Niue at the time, was also not on the main shipping routes, so the recruits had very little previous exposure to illness. Despite it being the New Zealand summer the climate change was not kind to the Niuean soldiers, with five soldiers being returned to Niue due to illness. It was with the sharp increase in illness that they decided to rush the Native Contingent to the warmer climates of Egypt and Turkey. But this was not before the first Niuean recruit died. On 25th December 1915, Vilipate of Liku succumbed to double pneumonia. His family was not informed of his death until May 1916, due to a lack of ships during the war and cyclone season in the islands.
From Niue to France
The soldiers departed for their five-week trip to Egypt in February 1916. They marvelled at their first glimpses of the wider world, stopping in Australia, India, Suez, seeing the Red Sea, which they knew from bible stories.
During the last leg of their journey, however, there was a measles outbreak. They were isolated for a week in Egypt, and once infantry training began, many more began to fall ill to bronchial and pulmonary infections, dysentery and enteritis. The fierce desert heat of Egypt claimed the life of Niuean soldier Private Mitileke of Hakupu. He died of heat stroke after his sentry duty in the midday sun.
By April 1916, 52% of the Niuean soldiers were hospitalised. Some recovered to carry on to France, and others were invalided home from Suez. The soldiers' lack of English was isolating for the soldiers that had to be left in hospitals en route to France. The only connection to their homeland that they were left with was the Niuean bibles they were issued when they disembarked in New Zealand. It was noted by staff, that the Niuean soldiers seemed very devout in their faith, reading only from their bibles day in and day out.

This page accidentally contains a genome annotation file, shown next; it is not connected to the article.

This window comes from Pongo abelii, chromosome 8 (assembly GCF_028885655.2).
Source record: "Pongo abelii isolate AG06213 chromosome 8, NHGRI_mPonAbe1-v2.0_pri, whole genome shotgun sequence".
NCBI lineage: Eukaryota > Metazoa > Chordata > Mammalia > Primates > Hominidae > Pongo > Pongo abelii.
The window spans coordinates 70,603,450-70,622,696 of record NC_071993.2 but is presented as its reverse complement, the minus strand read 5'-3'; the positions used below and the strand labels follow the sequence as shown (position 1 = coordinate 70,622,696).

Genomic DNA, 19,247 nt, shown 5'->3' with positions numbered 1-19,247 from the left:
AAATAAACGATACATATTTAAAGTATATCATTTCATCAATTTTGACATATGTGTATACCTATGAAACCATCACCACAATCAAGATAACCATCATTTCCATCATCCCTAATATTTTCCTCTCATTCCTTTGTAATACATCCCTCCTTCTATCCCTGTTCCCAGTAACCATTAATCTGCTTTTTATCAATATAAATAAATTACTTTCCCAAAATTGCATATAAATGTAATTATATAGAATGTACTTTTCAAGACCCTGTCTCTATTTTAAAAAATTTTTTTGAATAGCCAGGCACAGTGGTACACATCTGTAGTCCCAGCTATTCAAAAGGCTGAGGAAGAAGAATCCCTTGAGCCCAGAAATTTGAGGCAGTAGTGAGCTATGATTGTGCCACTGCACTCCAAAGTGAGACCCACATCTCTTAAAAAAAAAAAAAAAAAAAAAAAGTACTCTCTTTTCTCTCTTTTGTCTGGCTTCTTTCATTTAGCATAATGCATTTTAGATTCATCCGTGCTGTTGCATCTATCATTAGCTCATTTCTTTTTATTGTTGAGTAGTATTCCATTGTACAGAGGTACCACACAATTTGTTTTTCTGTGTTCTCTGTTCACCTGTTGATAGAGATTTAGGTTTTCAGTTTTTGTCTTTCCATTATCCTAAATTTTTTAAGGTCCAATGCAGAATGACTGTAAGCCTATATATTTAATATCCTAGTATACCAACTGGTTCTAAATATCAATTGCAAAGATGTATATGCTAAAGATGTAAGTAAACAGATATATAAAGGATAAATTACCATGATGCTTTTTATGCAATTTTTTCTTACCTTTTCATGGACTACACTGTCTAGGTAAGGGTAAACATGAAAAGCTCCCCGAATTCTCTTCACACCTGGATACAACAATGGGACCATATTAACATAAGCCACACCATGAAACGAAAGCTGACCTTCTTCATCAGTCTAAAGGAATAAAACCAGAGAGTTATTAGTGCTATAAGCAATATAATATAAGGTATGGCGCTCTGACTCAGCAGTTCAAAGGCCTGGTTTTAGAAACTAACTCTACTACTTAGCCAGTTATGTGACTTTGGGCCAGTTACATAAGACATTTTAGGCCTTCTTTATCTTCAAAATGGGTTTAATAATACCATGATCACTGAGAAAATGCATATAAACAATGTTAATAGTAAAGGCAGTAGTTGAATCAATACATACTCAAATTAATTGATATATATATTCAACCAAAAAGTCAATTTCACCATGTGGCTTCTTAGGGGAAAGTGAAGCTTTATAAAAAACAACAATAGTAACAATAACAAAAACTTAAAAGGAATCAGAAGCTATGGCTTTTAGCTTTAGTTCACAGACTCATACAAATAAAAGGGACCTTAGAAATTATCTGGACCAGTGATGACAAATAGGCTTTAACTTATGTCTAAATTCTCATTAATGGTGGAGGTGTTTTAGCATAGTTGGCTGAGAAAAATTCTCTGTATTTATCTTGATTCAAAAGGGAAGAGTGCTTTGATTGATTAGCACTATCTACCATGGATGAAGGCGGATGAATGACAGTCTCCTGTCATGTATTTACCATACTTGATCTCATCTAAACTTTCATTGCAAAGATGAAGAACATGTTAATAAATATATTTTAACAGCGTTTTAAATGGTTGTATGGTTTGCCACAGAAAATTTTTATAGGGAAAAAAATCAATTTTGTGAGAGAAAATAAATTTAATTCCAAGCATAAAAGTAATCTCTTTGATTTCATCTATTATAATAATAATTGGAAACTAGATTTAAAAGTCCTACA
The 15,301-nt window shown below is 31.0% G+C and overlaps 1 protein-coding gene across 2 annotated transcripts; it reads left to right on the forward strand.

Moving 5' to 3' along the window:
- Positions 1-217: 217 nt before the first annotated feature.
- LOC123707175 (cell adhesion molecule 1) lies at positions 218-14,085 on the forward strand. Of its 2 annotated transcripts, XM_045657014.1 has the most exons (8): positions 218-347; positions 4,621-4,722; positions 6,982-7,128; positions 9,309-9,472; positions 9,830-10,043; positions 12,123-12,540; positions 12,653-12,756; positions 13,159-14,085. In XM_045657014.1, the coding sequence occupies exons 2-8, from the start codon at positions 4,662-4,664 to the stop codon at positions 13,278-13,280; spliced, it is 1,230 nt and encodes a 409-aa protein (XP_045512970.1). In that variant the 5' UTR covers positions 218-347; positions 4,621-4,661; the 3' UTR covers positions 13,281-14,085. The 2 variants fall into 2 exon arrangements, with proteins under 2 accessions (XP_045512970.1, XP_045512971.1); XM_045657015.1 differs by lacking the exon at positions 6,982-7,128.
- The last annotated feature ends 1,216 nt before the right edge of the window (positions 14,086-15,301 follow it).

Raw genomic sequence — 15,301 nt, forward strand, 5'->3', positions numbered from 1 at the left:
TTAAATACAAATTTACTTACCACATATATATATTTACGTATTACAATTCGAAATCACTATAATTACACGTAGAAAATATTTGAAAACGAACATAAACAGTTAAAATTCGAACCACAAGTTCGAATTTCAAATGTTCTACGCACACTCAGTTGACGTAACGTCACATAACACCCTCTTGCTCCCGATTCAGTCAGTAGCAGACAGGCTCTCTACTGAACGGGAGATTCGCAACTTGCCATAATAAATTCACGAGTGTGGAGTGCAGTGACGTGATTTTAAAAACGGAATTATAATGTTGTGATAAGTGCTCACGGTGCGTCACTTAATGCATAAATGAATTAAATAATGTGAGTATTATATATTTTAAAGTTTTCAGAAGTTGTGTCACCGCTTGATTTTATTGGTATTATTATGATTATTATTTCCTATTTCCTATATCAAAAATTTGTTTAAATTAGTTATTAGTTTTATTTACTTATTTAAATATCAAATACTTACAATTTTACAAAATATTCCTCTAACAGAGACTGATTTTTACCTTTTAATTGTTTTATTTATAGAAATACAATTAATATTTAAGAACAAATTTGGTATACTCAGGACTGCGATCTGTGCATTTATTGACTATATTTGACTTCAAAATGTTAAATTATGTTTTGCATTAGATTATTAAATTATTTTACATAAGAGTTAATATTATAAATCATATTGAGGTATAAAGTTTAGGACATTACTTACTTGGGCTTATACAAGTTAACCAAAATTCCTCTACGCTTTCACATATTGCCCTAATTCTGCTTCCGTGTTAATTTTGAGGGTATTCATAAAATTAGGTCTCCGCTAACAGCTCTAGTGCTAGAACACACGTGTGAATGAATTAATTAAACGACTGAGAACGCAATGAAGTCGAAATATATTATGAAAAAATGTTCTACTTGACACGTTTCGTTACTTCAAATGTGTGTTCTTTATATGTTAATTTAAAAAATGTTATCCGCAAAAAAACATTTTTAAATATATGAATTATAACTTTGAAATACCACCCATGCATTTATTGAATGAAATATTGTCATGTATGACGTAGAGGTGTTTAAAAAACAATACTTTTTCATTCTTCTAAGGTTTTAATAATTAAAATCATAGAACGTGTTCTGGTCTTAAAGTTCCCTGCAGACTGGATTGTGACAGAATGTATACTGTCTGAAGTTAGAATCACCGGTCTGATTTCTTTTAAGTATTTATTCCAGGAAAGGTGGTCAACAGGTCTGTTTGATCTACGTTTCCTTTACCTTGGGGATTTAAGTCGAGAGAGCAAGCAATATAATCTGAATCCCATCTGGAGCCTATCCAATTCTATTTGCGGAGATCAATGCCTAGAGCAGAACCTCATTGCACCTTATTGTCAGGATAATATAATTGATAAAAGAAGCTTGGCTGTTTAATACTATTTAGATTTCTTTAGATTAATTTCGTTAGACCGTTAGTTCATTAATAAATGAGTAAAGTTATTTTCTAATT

On their eventual arrival in Versailles, after a 58 hour train journey, most of the Niuean men needed assistance in carrying their equipment from the train. Sixteen required immediate evacuation by field ambulance to hospital. This proved to be an ill omen for the Niuean campaign in the freezing conditions of the northern plains of France and Belgium.
It was at the Northern Front that the Niueans saw their first aircraft, and witnessed planes bombing, shelling and artillery fire. Due to the harsh conditions, many of the Niueans fell ill and at the end of May 1916, a decision was made to begin the withdrawal of Niueans from the front. They were sent to Hornchurch in England to join other hospitalised soldiers, and await their return to New Zealand.
The village people of Hornchurch went out of their way to accommodate the 102 Niuean soldiers when they arrived in June 1916. They marvelled that these men had volunteered to fight for their King, leaving behind their families and children on their small island home at the bottom of the world. Hornchurch residents discovered that the Niueans could eat very little of their diet, so they donated what fruit they had so that the soldiers could eat.
When the Niueans departed for New Zealand at the end of June only 18% of the original 150 had made it through the war without being hospitalised. A further four soldiers died on the way home, bringing the total to 15 Niuean deaths.
When they arrived in New Zealand, the Minister of Defence asked one of the Niuean soldiers to translate his speech of welcome:
Mr Allen welcomes you on behalf of the Dominion, although he regrets that you have sustained hardships without reaching the firing line, your action in offering your services won the admiration of the peoples of the British Empire. (At the Town Hall, Press, Volume LI, Issue 15332, 16 July 1915, Page 8)
Jan-Hai Te Ratana